ICYMI: Governor Shapiro Touts His Plans to Rebuild Pennsylvania’s Workforce, Recruit More Teachers, Cops, & Nurses
March 17, 2023
Harrisburg, PA – In the first full week after his budget address, Governor Josh Shapiro touted his commonsense proposals to address critical workforce shortages by recruiting and retaining more teachers, cops, and nurses in Pennsylvania. At each event, he reiterated his commitment to good schools, safe communities, and healthy families.
Governor Shapiro visited George Washington Carver High School of Engineering and Science in Philadelphia, the Lackawanna College Police Academy, and Gwynedd Mercy University to hear from teachers, police officers, and nurses and share his Administration’s plan to rebuild our workforce and make it easier for Pennsylvanians who want to enter these professions.
To address critical workforce shortages in public safety, education, and health care, Governor Shapiro’s budget proposes:
- A refundable tax credit of up to $2,500 every year for up to three years for anyone who earns a new license or certification in education, nursing, or law enforcement, or for anyone who already has a license in those fields and decides to move to Pennsylvania for work.
- A $16.4 million proposal for four new Pennsylvania state trooper cadet classes in 2023-24, to hire and train 384 new troopers and to more well-qualified police officers in communities across the Commonwealth.
- An increase of $567.4 million, or 7.8 percent, for basic education funding, in addition to targeted support to help students learn and grow.
Lieutenant Governor Austin Davis also joined Fox29 Philadelphia this week to discuss how Governor Shapiro’s budget proposal will invest in public safety to make Pennsylvania communities safer. Lieutenant Governor Davis was named Chairman of the Pennsylvania Commission on Crime and Delinquency last month and is helping lead the Shapiro-Davis Administration’s efforts to reduce violence and crime.
Read what leaders across the state are saying about Governor Shapiro’s budget investments in teachers, nurses, and police officers:
Philadelphia School District Superintendent Dr. Tony Watlington: “The research says that the single most important factor in student learning is a highly-qualified, well-supported, and stable teaching force over time. We’re pleased that our Governor took time to come here this morning to spend time talking with principals, spend time talking with teachers, and spend time talking with students to hear directly from them about how we can continue to improve schools in the Commonwealth of Pennsylvania and the School District of Philadelphia. We are particularly grateful for his support in the budget for the School District of Philadelphia, not limited to the $2,500 proposed tax credit for teachers, since they are number one in the research in terms of improving student outcomes.”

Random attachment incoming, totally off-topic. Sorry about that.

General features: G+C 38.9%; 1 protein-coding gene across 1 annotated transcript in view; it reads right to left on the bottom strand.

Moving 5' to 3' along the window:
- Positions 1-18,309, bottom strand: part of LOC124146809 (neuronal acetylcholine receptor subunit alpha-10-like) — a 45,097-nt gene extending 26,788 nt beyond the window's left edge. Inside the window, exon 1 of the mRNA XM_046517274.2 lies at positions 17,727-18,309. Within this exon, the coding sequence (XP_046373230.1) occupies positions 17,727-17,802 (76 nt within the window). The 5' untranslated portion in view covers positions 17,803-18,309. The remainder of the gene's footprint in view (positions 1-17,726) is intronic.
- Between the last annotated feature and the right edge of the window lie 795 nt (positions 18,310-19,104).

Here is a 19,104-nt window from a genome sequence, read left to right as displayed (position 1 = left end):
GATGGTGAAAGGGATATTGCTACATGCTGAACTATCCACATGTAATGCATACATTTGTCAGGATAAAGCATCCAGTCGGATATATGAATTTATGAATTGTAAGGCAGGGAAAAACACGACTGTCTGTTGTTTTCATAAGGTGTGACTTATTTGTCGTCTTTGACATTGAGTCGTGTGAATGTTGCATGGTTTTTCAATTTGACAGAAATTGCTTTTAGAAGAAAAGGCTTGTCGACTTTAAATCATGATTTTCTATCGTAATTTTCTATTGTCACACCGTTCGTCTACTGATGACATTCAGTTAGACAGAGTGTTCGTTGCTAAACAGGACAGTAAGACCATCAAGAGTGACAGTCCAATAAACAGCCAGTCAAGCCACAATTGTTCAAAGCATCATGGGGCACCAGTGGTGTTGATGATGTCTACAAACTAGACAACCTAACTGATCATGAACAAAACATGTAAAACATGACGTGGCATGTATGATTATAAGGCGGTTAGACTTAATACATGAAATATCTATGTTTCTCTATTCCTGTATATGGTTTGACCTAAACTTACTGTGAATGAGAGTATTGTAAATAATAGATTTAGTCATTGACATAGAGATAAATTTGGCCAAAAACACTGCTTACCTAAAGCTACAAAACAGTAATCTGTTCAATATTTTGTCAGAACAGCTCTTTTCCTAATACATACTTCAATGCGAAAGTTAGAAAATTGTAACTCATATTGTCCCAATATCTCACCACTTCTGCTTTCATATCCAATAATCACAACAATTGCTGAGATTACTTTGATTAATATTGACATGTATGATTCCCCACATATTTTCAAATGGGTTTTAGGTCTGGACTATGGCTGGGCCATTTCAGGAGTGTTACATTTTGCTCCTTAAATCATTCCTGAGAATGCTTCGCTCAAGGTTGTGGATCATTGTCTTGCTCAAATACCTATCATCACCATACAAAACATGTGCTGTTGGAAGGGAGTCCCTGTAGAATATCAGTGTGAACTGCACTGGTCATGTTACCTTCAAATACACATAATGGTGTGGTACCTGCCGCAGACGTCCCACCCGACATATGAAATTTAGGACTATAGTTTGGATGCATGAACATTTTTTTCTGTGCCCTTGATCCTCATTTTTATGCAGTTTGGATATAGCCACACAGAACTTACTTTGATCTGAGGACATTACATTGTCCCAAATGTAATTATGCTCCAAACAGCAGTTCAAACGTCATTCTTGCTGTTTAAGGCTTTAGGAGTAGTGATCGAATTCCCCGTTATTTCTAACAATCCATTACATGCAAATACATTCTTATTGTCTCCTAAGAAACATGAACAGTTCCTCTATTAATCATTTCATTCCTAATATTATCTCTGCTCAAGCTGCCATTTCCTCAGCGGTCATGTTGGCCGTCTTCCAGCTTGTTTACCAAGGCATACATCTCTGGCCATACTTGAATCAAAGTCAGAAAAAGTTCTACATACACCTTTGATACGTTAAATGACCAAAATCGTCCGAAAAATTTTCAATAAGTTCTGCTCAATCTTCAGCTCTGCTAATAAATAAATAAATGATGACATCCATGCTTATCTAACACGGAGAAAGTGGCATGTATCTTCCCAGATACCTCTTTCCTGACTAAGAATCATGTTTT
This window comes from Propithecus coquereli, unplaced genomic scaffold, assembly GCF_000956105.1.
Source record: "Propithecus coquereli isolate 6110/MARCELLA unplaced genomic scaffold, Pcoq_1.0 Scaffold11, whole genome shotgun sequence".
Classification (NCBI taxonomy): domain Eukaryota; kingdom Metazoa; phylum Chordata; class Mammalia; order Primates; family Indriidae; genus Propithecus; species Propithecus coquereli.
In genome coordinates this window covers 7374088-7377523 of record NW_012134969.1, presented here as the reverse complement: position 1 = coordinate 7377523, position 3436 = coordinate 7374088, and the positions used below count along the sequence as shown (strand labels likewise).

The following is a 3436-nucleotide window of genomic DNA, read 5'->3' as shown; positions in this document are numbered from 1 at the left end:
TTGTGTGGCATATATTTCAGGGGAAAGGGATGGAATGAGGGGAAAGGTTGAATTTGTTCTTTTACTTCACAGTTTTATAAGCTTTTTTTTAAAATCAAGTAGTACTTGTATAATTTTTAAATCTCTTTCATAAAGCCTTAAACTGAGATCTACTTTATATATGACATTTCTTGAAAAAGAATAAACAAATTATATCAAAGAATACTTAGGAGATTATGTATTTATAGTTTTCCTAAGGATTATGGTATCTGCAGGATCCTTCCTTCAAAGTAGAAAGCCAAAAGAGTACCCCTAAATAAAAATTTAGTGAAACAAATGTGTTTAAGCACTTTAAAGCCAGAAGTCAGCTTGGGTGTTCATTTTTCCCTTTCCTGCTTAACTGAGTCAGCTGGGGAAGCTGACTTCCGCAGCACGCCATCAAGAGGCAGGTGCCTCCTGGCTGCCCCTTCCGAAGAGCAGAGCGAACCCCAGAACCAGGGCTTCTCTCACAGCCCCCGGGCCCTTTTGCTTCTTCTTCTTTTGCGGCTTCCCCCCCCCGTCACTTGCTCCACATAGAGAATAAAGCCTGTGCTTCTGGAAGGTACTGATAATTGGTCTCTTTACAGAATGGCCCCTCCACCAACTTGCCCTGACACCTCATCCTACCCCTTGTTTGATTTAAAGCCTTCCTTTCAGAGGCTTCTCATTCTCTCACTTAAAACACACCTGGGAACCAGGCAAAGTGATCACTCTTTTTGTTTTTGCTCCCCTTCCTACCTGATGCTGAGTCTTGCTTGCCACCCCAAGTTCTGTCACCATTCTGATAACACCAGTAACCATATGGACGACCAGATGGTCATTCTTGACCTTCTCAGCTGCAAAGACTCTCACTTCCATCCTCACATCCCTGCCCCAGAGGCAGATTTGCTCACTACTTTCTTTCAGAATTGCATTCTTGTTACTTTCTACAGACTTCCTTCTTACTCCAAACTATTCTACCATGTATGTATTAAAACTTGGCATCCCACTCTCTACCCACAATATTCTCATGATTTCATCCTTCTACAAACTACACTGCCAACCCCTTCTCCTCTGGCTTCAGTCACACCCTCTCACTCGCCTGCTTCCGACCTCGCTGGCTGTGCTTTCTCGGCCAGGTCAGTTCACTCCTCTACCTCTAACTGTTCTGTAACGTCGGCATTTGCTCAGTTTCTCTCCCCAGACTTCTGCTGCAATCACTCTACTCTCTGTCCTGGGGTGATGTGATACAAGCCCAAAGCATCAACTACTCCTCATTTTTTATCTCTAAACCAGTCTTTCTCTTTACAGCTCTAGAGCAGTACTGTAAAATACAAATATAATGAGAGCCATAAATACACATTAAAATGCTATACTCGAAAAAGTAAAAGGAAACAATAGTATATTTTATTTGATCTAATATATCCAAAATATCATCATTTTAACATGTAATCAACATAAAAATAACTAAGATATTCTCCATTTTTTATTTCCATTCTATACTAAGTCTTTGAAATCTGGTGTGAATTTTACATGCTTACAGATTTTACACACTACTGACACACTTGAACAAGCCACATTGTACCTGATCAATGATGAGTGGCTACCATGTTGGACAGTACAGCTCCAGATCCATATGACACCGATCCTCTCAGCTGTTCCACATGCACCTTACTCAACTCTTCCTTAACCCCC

Philadelphia School District Board President Reginald Streater: “We really greatly appreciate that Governor Shapiro’s budget proposal increases basic funding education and calls for a personal income tax of up to $2,500 a year for three years for new teachers who received the certifications from the Commonwealth. We are also appreciative the Governor’s budget proposal would invest $500 million over five years in school environmental repairs, another $500 million in student mental health, and provide for each free universal breakfast to every child in Pennsylvania. These are critical investments that address pressing needs to recruit and retain teachers, invest in our facilities, and support the well-being of our students here in Philadelphia and across the Commonwealth. We believe that Governor Shapiro’s budget proposal is a positive start, and we look forward to working with him in the future.”
George Washington Carver High School Teacher Paul Wagenhoffer: “I had the privilege alongside of two of my colleagues to sit down with Governor Shapiro and talk about some ins-and-outs of the budget. One of the big things that we took away, and that we tried to share with him, is how important it is to not only keep us as teachers involved and keep us retained, but also make sure that we’re treated as professionals. I feel that a lot of the pieces of this budget really do that, and I’m really excited to have been a part of all this. A billion dollars going to schools is absolutely incredible – for mental health and for facilities.”
State Senator Marty Flynn: “Right now our Commonwealth is short over 1,200 municipal officers statewide. When the Governor gave his address in front of the entire legislature, I was pleased to hear he was going to be investing in new local police officers, state troopers, and 911 dispatchers. I hear from police departments all over my district all the time that they’re struggling to attract new officers. And Governor Shapiro’s idea to provide a $2,500 tax credit to those who decide to join the noble profession of protecting us in our communities is a great idea.”
Scranton Police Chief Thomas Carroll: “I am very passionate about public service, and more importantly, about public safety. The difficulty of maintaining public safety increases when staffing shortfalls exist. Our dedicated officers will always face the challenges and cover those shortfalls, but it’s not sustainable. I, like my fellow public safety counterparts, am concerned about the impact of the shortfalls to our operations over time. For the first time in our history, we have developed a comprehensive recruiting initiative to motivate good people to accept the challenges of policing and join our forces. Governor, we appreciate you understanding the seriousness of our staffing needs, promoting law enforcement’s legitimacy, and proposing recruitment incentives for public safety positions.”
Read what people are saying about Governor Shapiro’s plans to rebuild our workforce: